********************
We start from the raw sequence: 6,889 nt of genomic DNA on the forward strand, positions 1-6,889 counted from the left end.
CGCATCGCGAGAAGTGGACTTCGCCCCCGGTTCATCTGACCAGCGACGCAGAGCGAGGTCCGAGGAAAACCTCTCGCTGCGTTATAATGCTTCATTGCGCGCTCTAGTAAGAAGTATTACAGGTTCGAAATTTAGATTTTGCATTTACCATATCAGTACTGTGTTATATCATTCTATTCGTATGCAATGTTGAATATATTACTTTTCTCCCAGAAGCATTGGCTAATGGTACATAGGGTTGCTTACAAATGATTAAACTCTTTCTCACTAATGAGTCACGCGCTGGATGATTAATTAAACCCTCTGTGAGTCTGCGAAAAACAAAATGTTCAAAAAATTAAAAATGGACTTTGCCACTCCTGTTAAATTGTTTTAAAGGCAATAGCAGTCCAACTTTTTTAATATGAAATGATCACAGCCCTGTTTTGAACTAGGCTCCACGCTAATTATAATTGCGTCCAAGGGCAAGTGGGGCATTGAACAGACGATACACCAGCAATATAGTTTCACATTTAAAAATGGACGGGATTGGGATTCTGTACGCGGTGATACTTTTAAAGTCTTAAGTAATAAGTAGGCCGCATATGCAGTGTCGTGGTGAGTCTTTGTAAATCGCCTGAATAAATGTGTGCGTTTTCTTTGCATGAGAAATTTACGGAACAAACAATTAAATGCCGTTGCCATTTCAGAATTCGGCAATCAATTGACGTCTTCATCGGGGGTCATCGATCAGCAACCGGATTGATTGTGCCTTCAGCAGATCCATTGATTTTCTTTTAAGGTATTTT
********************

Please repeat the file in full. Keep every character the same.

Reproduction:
We start from the raw sequence: 6,889 nt of genomic DNA on the forward strand, positions 1-6,889 counted from the left end.
CGCATCGCGAGAAGTGGACTTCGCCCCCGGTTCATCTGACCAGCGACGCAGAGCGAGGTCCGAGGAAAACCTCTCGCTGCGTTATAATGCTTCATTGCGCGCTCTAGTAAGAAGTATTACAGGTTCGAAATTTAGATTTTGCATTTACCATATCAGTACTGTGTTATATCATTCTATTCGTATGCAATGTTGAATATATTACTTTTCTCCCAGAAGCATTGGCTAATGGTACATAGGGTTGCTTACAAATGATTAAACTCTTTCTCACTAATGAGTCACGCGCTGGATGATTAATTAAACCCTCTGTGAGTCTGCGAAAAACAAAATGTTCAAAAAATTAAAAATGGACTTTGCCACTCCTGTTAAATTGTTTTAAAGGCAATAGCAGTCCAACTTTTTTAATATGAAATGATCACAGCCCTGTTTTGAACTAGGCTCCACGCTAATTATAATTGCGTCCAAGGGCAAGTGGGGCATTGAACAGACGATACACCAGCAATATAGTTTCACATTTAAAAATGGACGGGATTGGGATTCTGTACGCGGTGATACTTTTAAAGTCTTAAGTAATAAGTAGGCCGCATATGCAGTGTCGTGGTGAGTCTTTGTAAATCGCCTGAATAAATGTGTGCGTTTTCTTTGCATGAGAAATTTACGGAACAAACAATTAAATGCCGTTGCCATTTCAGAATTCGGCAATCAATTGACGTCTTCATCGGGGGTCATCGATCAGCAACCGGATTGATTGTGCCTTCAGCAGATCCATTGATTTTCTTTTAAGGTATTTT